E&OE TRANSCRIPT SATURDAY, 28 JUNE 2014 ABC AM SUBJECT/S: Live export fee hikes
ASHLEY HALL: The live animal export industry is furious the Federal Government is hiking fees for certification and inspection by more than 60 per cent.
The industry body, the Australian Livestock Exporters' Council, has labelled the fee hike "an act of bureaucratic bastardry," and says it may send some exporting companies broke.
Live exporters say it's time for the Agriculture Minister, Barnaby Joyce, to show he really does support the industry.
Will Ockenden reports.
WILL OCKENDEN: It's another threat to the viability of the live export industry, but this time it's not coming from animal activists releasing gruesome video of welfare breaches.
The industry says this time the threat is inefficient paper-pushers in Canberra, charging way too much for basic administration.
ALISON PENFOLD: We see the decision today as an act of bureaucratic bastardry in a race to fix the Department of Agriculture's bottom line.
WILL OCKENDEN: Alison Penfold is from the Australian Livestock Exporters Council. She is furious with the department's decision to hike fees for the inspection, certification and registration of live animal shipments.
ALISON PENFOLD: We've got exporters facing a per hour charge of $671.80 for simple document processing. Now there is no reason or rationality to be charging exporters that sort of fee when they are charging other industries far lower amounts on a per hour basis.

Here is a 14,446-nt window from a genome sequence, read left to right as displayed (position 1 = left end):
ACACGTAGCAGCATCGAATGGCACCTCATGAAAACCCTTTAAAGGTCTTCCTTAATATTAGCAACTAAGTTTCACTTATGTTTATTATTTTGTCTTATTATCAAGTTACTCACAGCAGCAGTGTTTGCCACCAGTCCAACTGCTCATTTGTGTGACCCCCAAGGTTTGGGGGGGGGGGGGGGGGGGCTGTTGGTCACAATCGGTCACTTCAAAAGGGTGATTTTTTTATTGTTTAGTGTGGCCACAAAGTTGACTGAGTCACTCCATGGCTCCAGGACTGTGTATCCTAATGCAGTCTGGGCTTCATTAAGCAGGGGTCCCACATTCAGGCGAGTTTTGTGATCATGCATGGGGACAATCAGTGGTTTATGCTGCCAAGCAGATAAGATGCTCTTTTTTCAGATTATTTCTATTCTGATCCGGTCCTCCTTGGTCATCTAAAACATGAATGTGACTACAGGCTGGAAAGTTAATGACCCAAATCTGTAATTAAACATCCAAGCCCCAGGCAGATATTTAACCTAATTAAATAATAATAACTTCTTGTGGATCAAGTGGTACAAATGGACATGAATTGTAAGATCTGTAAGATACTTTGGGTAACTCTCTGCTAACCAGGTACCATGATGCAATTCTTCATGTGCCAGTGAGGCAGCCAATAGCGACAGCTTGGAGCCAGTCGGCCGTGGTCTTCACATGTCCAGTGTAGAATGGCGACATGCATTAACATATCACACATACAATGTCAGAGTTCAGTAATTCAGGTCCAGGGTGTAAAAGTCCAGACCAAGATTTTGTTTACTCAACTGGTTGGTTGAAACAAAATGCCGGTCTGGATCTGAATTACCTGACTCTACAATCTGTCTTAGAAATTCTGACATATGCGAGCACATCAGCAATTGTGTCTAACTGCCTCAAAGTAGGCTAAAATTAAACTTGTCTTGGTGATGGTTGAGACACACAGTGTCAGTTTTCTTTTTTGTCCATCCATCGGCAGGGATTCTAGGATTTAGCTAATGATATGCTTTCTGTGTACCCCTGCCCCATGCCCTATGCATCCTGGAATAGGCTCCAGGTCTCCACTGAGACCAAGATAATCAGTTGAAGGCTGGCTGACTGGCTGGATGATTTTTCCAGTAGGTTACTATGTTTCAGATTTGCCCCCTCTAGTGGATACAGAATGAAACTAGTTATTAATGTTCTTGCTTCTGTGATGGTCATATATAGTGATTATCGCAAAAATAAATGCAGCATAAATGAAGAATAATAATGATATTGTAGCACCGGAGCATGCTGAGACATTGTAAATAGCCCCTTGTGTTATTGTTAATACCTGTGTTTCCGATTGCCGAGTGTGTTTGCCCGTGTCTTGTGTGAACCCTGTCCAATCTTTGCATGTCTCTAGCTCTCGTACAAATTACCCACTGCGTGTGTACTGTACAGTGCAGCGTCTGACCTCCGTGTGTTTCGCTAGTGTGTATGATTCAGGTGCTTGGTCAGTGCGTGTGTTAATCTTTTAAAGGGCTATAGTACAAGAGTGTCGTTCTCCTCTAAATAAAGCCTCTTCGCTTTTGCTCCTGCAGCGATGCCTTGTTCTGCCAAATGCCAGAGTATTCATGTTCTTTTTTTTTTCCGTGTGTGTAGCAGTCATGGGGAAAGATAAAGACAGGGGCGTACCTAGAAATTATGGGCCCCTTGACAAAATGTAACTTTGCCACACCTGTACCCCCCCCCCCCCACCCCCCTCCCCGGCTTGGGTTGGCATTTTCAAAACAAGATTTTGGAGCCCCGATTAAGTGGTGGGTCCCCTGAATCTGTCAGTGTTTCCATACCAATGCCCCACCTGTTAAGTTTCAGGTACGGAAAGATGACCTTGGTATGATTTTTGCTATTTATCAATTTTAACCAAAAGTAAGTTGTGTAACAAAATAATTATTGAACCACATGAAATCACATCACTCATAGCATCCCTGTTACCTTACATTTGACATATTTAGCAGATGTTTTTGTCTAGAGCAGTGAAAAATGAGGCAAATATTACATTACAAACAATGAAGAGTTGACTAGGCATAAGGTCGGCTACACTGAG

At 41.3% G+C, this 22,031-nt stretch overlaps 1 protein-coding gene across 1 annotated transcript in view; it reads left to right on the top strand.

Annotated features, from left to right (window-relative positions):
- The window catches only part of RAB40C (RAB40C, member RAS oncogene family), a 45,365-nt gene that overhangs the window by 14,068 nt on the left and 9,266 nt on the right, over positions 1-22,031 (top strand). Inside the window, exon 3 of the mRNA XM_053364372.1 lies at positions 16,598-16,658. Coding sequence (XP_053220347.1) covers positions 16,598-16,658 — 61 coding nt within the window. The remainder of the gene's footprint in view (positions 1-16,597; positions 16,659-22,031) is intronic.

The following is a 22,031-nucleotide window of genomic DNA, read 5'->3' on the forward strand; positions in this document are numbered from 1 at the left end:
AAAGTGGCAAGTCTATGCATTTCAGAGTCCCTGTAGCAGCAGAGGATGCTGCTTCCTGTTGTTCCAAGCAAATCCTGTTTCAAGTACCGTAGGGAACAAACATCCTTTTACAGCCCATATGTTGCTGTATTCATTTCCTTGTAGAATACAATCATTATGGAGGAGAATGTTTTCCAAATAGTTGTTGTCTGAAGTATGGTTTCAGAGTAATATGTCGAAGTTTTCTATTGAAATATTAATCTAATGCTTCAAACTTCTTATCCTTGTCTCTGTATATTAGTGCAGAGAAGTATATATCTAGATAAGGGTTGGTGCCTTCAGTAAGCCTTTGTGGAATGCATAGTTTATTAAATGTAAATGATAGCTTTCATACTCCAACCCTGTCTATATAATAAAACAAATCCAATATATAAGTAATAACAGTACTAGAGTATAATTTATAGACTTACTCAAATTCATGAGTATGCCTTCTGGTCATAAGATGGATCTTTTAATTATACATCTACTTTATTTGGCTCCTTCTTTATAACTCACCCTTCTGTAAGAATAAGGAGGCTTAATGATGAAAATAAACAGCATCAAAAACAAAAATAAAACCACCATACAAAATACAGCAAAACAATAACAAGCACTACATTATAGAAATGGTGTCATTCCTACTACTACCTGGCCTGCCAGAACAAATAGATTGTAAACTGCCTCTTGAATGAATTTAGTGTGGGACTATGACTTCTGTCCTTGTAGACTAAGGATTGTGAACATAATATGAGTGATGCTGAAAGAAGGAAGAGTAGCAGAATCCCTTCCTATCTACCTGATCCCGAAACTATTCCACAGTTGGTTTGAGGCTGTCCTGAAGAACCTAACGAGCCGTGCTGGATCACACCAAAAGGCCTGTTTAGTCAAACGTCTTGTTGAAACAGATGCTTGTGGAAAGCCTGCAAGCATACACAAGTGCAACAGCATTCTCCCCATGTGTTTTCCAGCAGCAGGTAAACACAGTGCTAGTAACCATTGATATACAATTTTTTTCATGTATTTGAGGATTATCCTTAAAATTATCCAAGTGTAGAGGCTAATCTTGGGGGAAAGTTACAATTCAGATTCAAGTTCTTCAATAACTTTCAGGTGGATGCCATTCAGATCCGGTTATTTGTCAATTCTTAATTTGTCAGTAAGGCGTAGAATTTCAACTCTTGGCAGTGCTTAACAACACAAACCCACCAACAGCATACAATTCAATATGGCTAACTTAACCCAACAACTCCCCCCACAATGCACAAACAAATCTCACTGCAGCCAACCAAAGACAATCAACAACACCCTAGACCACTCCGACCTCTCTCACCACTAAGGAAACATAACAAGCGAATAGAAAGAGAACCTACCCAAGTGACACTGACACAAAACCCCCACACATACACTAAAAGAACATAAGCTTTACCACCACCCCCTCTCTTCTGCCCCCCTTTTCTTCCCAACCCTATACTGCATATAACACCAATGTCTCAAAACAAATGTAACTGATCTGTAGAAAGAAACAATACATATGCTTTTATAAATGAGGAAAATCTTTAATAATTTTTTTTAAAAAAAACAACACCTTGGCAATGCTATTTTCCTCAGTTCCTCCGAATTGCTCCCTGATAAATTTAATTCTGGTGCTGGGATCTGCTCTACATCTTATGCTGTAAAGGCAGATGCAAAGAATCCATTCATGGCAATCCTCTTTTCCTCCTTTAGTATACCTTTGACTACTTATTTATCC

WILL OCKENDEN: The Department of Agriculture spends about $10 million a year in certifying live animal export shipments and making sure welfare is maintained through the supply chain.
But it only recovers about $6.5 million from industry to perform those services.
In a statement, the department says that shortfall has caused budgetary problems, and in order to give shipments the tick of approval it needs to recover fees.
But Alison Penfold says the industry has done all it can to reduce costs, but the department hasn't.
ALISON PENFOLD: For the last several years we have been working, trying to work with the government to address the significant inefficiencies in service delivery and have faced bureaucratic stonewalling at each point.
WILL OCKENDEN: Alison Penfold says if the Agriculture Minister, Barnaby Joyce, is serious when he says he supports the industry, he should fix it.
ALISON PENFOLD: The serious issue yet to be addressed by the Minister are these regulatory costs.
JOEL FITZGIBBON: If Barnaby Joyce sits back and accepts this, it will be totally inconsistent with what he has said about the live trade industry since taking office.
WILL OCKENDEN: Labor's Joel Fitzgibbon is the shadow minister for agriculture.
JOEL FITZGIBBON: He's constantly claiming credit for, as he says, getting the live trade industry going again where in fact it was Labor's work prior to the election that bolstered our output.
WILL OCKENDEN: The Labor government banned live exports to Indonesia. How can you claim credit when you nearly killed the entire industry?
JOEL FITZGIBBON: Labor did ban exports or suspend exports at least to Indonesia, and that was a difficult period. And I've said many times that I regret the impact on the industry but at the same time, it allowed us to implement the best animal welfare system in the world - something Barnaby Joyce now always cites when a new export market is opened.
WILL OCKENDEN: The Agriculture Minister, Barnaby Joyce, was unavailable for interview but it's expected he will make an announcement regarding this issue early next week.
ASHLEY HALL: Will Ockenden.